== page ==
Last week, we finally had the degree show for last year's screenwriting graduates from Bournemouth University, held at the Courtyard Theatre, near Old Street in London.
After a couple of pre-show cocktails, the audience of around 90 graduates, staff and invited industry guests squeezed into the Studio auditorium. Stephen Jukes, Dean of the BU Media School, got things underway, followed by a few words from Carrie Wootten, Screen Academy Manager at Skillset.
Then came the main part of the evening - a rehearsed reading of five-minute extracts from some of the higher-marked final scripts from both the BA and MA courses. The extracts were performed by a group of professional actors directed by Darren Bransford, who did an excellent job of translating the screenplay format into a theatre environment.
The climax of the evening was the presentation of the Alan Plater Prize to the two writers who acheived the highest mark for their major project on each of the courses: Sheila West from the BA and Chris O'Malley from the MA.
We'd been uncertain whether Alan was going to make it, because of an earlier medical appointment, but we were thrilled when he arrived, with his wife Shirley, in time for the presentations.
Remembering the influence of his late friend John Mortimer, Alan gave a very inspiring speech about writing, urging prospective writers to try as many formats as possible and to always remember "they can't stop you".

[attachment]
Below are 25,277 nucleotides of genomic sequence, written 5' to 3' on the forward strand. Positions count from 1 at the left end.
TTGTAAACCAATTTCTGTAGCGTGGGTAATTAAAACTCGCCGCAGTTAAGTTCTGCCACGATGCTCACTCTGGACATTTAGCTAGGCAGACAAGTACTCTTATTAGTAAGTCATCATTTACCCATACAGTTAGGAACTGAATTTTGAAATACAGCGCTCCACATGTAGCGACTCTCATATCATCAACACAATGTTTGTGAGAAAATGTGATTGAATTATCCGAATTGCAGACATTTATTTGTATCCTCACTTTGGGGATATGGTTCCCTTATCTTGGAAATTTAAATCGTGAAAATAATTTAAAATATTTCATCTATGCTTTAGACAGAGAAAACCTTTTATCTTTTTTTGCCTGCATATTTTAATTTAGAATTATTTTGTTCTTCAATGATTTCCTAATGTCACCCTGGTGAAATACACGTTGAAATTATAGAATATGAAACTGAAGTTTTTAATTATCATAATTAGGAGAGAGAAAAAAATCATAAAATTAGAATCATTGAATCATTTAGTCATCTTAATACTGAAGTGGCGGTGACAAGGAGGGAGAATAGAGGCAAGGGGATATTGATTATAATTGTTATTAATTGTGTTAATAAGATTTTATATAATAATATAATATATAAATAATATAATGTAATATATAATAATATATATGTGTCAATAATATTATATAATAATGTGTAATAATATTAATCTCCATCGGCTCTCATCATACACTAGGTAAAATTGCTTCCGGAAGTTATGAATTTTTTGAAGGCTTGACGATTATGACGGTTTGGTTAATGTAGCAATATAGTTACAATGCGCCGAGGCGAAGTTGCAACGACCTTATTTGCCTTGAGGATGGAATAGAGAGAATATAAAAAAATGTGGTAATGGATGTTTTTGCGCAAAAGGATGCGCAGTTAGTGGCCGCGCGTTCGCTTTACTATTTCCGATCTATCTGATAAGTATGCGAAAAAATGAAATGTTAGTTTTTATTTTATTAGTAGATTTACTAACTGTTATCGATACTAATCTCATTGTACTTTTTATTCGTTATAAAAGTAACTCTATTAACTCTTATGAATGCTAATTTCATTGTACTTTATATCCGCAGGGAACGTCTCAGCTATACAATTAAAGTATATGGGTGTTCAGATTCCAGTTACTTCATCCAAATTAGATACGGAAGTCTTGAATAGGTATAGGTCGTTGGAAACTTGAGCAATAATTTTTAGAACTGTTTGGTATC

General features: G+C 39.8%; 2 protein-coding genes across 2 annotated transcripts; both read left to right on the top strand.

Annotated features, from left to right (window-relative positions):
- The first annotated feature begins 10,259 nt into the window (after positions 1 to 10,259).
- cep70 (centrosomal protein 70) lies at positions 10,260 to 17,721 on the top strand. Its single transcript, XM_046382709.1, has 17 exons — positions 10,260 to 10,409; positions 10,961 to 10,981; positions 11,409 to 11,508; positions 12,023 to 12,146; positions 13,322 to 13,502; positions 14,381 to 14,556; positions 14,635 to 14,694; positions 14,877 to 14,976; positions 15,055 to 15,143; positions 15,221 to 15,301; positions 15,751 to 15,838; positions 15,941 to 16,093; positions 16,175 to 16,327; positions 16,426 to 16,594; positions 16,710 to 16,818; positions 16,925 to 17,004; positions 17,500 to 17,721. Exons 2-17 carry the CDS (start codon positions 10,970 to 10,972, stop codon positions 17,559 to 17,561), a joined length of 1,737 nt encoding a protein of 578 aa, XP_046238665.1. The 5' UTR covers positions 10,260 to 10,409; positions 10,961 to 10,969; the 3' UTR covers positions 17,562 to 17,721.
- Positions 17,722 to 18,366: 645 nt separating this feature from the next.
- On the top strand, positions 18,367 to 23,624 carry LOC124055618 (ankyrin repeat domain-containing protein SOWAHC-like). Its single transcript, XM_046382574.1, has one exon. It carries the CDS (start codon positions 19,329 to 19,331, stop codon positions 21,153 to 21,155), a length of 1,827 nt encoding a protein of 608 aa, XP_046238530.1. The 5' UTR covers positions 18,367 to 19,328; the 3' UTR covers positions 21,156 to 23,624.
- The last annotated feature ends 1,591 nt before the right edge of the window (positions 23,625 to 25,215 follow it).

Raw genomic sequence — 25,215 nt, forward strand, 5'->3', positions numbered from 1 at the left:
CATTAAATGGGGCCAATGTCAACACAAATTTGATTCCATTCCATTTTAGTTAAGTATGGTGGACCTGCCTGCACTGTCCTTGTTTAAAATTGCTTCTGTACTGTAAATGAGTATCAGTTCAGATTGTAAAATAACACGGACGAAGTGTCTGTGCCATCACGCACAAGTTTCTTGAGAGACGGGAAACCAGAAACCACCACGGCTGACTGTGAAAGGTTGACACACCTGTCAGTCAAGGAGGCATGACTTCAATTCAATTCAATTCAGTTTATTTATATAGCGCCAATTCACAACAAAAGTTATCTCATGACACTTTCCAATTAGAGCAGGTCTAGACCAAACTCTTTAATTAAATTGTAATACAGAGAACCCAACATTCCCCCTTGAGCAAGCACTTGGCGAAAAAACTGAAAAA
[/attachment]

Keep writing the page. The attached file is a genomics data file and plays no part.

They certainly can't stop Alan, who is now in his mid-70s. Having just been given the all-clear after a period of illness, he was going to resume work the following day on three projects, including an episode of Lewis and a radio play for the BBC.
After that it was back to the bar for drinks, catching up with old friends and a gradual release of the terror that had gripped me - as joint organiser - for much of the previous four months. Anyway, it all seems to have gone well; everyone at BU was pleased with it, and some of the showcased writers have told me they made useful contacts on the night.
None of it would have happened without the help of my wife Jane though, who ran around like a blue-arsed fly all night to ensure that everyone was supplied with quiche, crisps and gingebread men.
Right, now I'd better spend a bit of time promoting my writing...